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4. No other voice nor sound was there,

No drum, nor sentry's pace;
The mist-like banners clasped the air,

As clouds with clouds embrace.

5. But when the old cathedral bell

Proclaimed the morning prayer, The white pavilions rose and fell

On the alarmed air.

6. Down the broad valley, fast and far

The troubled army fled ;
Up rose the glorious morning star, —

The ghastly host was dead.

7. I have read in the marvelous heart of man

That strange and mystic scrollThat an army of phantoms, vast and wan,

Beleaguered the human soul.

8. Encamped beside Life's rushing stream,

In Fancy's misty light,
Gigantic shapes and shadows gleam

Portentous through the night.

9. Upon its midnight battle-ground

The spectral camp is seen,
And with a sorrowful, deep sound

Flows the River of Life between.

10. And when the solemn and deep church-bell

Entreats the soul to pray,
The midnight phantoms feel the spell,

The shadows sweep away.
11. Down the broad Vale of Tears afar

The spectral camp is fled;
Faith shineth as a morning star, –

Our ghastly fears are dead.

1. Marvelous, beleaguered, spectral, pavilions, mystic, phantoms, portentous, cathedral, proclaimed, scroll.

2. Where is Prague? Why is it supposed that specters come in the night only? What phantoms “beleaguer the soul ?" What drives them away? Does light drive away both phantoms ?

III. A TALE OF TERROR, 1. We were once traveling in Calabria, –a land of wicked people, who, I believe, hate every one, and particularly the French. In the Calabrian mountains the roads are precipices; our horses got on with much difficulty. My companion went first, and à path, which appeared to him shortest and most practicable, led us astray.

2. It was my fault. Ought I to have trusted to a head only twenty years old? Whilst daylight lasted we tried to find our way through the wood, but the more we tried the more bewildered we be

came, and it was pitch-dark when we arrived at a very black-looking house.

3. We entered, not without fear; but what could we do? We found a whole family of colliers at table; they immediately invited us to join them, and my young man did not wait to be pressed. There we were eating and drinking,—he, at least, for I was examining the place and the appearance of our hosts.

4. Our hosts had quite the look of colliers, but the house you would have taken for an arsenal. There were guns, pistols, swords, knives, and cutlasses on every side. Everything displeased me, and I saw very well that I displeased them. My companion, on the contrary, was quite one of the family; he laughed and talked with them; and, with an imprudence that I ought to have foreseen, he told at once where we came from, where we were going, and that we were Frenchmen.

5. Just imagine! amongst our most mortal enemies, alone, out of our road, far from all human succor! And then, as if to omit nothing that might ruin us, he played the rich man, promising to give these people and our guide the next morning whatever they might wish, as a remuneration. Then he spoke of his portmanteau, begging them to take care of it, and to put it at the head of his bed. He did not wish, he said, for any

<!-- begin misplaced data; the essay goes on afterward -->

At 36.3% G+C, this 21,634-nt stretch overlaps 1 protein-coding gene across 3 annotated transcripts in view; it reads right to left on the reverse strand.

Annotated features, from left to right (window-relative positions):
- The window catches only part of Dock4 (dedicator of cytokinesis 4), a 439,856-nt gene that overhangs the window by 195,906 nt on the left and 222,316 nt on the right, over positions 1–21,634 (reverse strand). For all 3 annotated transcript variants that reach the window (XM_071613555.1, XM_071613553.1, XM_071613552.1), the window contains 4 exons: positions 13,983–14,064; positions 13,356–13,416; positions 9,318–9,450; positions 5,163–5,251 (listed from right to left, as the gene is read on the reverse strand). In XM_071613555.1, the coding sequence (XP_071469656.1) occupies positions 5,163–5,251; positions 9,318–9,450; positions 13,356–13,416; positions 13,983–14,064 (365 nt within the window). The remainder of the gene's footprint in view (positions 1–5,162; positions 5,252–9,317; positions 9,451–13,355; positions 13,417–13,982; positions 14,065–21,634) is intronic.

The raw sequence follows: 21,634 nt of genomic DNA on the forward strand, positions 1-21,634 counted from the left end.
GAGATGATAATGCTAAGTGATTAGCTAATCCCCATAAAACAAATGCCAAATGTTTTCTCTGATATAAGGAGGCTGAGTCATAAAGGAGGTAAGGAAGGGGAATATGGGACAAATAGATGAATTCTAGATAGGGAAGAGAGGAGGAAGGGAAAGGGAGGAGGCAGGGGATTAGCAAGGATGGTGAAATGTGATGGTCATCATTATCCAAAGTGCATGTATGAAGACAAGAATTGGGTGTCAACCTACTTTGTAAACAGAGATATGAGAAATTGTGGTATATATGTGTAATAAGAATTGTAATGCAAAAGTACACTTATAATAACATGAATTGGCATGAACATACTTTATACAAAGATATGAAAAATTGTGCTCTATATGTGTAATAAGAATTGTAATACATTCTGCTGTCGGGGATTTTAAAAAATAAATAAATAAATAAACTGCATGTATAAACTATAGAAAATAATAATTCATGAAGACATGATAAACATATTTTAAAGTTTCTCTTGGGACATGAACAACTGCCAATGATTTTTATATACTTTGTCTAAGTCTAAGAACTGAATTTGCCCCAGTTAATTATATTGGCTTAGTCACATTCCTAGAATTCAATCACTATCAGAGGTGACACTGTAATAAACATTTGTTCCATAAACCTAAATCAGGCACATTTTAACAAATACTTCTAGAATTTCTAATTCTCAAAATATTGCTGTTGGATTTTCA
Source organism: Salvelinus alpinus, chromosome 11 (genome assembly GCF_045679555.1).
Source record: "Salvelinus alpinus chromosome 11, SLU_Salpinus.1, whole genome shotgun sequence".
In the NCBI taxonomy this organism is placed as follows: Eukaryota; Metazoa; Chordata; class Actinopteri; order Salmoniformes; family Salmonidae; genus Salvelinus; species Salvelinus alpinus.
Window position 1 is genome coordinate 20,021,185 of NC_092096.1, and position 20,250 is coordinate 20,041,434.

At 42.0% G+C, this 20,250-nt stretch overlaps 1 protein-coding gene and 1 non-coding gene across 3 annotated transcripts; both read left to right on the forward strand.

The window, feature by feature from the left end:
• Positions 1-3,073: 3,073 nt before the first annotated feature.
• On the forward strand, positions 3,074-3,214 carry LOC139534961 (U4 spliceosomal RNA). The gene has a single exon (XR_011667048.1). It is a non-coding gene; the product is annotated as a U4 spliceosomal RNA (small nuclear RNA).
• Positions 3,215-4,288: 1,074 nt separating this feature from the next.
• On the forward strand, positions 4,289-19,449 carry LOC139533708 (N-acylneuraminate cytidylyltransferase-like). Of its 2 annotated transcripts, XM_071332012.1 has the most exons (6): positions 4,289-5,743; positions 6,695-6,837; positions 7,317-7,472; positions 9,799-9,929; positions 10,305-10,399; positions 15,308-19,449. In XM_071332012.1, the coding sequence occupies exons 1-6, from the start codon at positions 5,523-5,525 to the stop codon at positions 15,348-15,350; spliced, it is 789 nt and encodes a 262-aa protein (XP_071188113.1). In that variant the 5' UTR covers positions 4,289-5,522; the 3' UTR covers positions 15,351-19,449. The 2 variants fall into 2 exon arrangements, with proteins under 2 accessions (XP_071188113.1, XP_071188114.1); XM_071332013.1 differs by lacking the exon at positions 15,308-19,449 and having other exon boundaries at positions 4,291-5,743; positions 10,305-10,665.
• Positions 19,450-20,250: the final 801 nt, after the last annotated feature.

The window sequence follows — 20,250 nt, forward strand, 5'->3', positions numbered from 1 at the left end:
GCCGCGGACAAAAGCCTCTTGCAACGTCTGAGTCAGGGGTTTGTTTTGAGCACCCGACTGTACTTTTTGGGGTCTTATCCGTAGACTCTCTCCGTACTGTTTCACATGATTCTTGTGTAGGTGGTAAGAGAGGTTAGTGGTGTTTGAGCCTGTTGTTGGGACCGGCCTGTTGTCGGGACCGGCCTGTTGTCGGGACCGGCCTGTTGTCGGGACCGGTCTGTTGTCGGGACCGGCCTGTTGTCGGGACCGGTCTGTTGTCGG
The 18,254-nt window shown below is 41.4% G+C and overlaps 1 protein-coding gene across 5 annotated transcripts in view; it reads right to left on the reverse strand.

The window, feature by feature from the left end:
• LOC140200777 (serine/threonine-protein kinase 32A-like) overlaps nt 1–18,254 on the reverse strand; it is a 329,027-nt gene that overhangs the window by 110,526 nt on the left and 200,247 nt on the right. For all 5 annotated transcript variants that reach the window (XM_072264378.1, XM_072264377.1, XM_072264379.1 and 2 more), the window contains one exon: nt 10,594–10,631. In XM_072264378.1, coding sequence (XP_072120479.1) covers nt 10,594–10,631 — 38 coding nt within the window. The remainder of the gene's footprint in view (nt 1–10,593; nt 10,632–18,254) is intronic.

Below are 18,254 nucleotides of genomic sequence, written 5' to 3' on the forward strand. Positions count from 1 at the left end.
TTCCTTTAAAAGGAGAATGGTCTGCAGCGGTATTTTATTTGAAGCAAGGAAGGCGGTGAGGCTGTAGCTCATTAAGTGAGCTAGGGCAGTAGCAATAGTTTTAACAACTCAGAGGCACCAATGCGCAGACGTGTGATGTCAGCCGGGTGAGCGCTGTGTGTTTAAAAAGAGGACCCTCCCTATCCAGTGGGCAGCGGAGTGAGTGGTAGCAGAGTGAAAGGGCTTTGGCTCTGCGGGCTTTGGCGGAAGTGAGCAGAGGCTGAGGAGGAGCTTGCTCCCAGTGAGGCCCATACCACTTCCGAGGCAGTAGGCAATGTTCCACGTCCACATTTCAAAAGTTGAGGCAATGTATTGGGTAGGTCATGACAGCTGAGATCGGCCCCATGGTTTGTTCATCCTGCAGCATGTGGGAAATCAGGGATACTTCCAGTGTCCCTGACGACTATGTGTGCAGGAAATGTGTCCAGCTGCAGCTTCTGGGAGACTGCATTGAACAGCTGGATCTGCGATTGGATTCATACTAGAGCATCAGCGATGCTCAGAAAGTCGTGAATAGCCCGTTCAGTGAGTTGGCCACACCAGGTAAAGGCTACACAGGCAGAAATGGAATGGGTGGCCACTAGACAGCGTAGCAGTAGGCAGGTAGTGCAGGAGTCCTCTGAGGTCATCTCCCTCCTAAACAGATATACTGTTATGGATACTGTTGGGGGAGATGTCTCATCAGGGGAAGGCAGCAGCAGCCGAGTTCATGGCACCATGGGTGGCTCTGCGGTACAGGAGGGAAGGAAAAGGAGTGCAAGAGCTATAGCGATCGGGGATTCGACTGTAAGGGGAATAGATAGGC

other pillow.

6. O youth! you are to be pitied. Cousin, one would have thought we carried the crown diamonds. Supper over, they left us. Our hosts slept below; we were to pass the night in the upper room where we had supped.

7. A loft raised some seven or eight feet, which was reached by a ladder, was the resting-place that awaited us,—a sort of nest, into which we were to introduce ourselves by creeping under joists loaded with provisions for the year. My companion climbed up alone, and, already nearly asleep, laid himself down with his head upon the precious portmanteau. Having determined to sit up, I made a good fire, and seated myself beside it.

8. The night, which had been undisturbed, was nearly over, and I was beginning to reassure myself, when, about the time that I thought daybreak could not be very far off, I heard our host and his wife talking and disputing below; and, putting my ear to the chimney, which communicated with the one in the lower room, I perfectly distinguished these words spoken by the husband:

9. “Well, let us see; must they both be killed ?” To this the wife replied, “Yes." I heard no more. How shall I go on? I stood scarcely breathing, my body cold as marble. To have seen me, you would hardly have known whether I was alive or dead.

10. It fills me with horror when I think of it now, —we two, almost without weapons, against twelve or fifteen who had so many! and my companion dead with sleep and fatigue! To call him, or to make a noise, I dared not: to escape alone was impossible. The window was not high, but in the yard below were two great dogs, howling like wolves. 11. In what an agony I was, imagine if

you can. At the end of a long quarter of an hour I heard some one on the stairs, and through the crack of the door I saw the father, a lamp in one hand and in the other one of his large knives. He came up, his wife following him.

12. I was behind the door; he opened it, but before he came in he put down the lamp, which his wife took. He then entered, barefoot, and from the outside the woman said to him, in a low voiceshading the light of the lamp with her handSoftly; go softly.”

13. When he got to the ladder, he mounted it, his knife between his teeth, and, getting up as high as the bed—the poor young man lying there with his throat bare—with one hand he took his knife, and with the other—0 cousin! he seized a ham, which hung from the ceiling, cut a slice from it, and retired just as he had come.

14. The door was closed again, the lamp disap

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